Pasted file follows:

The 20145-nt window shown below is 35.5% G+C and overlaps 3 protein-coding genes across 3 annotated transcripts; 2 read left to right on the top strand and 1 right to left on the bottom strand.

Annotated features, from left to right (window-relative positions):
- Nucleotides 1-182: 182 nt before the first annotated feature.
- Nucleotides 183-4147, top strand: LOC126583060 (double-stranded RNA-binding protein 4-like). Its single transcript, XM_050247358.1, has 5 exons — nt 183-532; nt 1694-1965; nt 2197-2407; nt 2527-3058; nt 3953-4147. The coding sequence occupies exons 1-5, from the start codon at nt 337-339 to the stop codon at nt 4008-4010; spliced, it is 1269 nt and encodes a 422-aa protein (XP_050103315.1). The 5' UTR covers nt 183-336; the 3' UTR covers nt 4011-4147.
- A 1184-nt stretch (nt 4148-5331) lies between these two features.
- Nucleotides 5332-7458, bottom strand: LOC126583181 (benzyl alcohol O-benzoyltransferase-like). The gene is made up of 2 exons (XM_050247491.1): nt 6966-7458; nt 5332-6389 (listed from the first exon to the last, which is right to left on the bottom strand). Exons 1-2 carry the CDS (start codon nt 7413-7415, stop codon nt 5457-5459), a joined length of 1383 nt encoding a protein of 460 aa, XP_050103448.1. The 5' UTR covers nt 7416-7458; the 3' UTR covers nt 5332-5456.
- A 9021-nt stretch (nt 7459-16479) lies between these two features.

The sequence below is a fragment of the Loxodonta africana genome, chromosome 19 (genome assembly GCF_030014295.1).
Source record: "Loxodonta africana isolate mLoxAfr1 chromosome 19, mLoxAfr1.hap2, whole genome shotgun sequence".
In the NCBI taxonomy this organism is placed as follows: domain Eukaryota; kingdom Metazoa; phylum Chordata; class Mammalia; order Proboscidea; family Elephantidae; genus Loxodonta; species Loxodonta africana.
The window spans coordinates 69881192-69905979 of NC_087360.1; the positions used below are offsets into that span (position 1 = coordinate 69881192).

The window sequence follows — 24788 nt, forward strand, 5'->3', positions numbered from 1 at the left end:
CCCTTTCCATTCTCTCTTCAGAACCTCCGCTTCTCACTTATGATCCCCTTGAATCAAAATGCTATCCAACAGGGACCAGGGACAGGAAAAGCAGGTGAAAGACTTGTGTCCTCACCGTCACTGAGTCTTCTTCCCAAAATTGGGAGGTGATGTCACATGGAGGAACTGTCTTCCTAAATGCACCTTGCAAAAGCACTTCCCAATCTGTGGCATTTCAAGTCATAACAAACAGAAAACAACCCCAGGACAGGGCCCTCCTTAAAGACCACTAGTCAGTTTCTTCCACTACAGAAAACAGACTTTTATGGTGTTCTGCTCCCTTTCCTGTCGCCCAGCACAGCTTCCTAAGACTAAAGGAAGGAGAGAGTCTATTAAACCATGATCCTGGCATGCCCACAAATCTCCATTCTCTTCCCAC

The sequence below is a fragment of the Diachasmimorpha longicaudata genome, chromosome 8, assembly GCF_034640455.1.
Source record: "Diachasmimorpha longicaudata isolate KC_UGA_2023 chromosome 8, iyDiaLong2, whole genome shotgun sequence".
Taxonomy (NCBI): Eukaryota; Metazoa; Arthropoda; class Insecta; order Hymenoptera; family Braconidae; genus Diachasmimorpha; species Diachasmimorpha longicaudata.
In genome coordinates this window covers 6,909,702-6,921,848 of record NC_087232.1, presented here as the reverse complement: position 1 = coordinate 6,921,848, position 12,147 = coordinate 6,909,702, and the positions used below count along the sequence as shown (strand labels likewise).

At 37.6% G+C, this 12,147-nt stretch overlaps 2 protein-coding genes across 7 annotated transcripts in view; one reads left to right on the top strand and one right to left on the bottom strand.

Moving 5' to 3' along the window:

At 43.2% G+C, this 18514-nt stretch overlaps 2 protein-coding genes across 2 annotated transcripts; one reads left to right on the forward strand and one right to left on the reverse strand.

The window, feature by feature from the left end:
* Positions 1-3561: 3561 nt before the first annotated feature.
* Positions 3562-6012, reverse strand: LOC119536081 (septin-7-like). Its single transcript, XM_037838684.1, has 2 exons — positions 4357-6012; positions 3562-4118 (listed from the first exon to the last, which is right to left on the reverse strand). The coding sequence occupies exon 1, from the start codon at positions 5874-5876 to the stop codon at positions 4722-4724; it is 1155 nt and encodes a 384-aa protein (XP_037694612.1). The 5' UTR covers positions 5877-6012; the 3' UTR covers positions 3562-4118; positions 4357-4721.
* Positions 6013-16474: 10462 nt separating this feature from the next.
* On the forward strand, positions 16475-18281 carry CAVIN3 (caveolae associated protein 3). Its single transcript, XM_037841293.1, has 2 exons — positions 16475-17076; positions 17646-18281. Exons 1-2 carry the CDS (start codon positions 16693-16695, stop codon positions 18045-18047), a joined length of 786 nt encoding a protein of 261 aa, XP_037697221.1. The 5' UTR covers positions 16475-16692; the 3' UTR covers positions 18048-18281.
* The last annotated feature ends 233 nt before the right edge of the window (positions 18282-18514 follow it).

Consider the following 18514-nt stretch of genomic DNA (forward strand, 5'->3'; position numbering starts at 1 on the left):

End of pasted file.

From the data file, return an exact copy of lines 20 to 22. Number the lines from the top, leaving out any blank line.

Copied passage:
At 43.2% G+C, this 18514-nt stretch overlaps 2 protein-coding genes across 2 annotated transcripts; one reads left to right on the forward strand and one right to left on the reverse strand.

The window, feature by feature from the left end:
* Positions 1-3561: 3561 nt before the first annotated feature.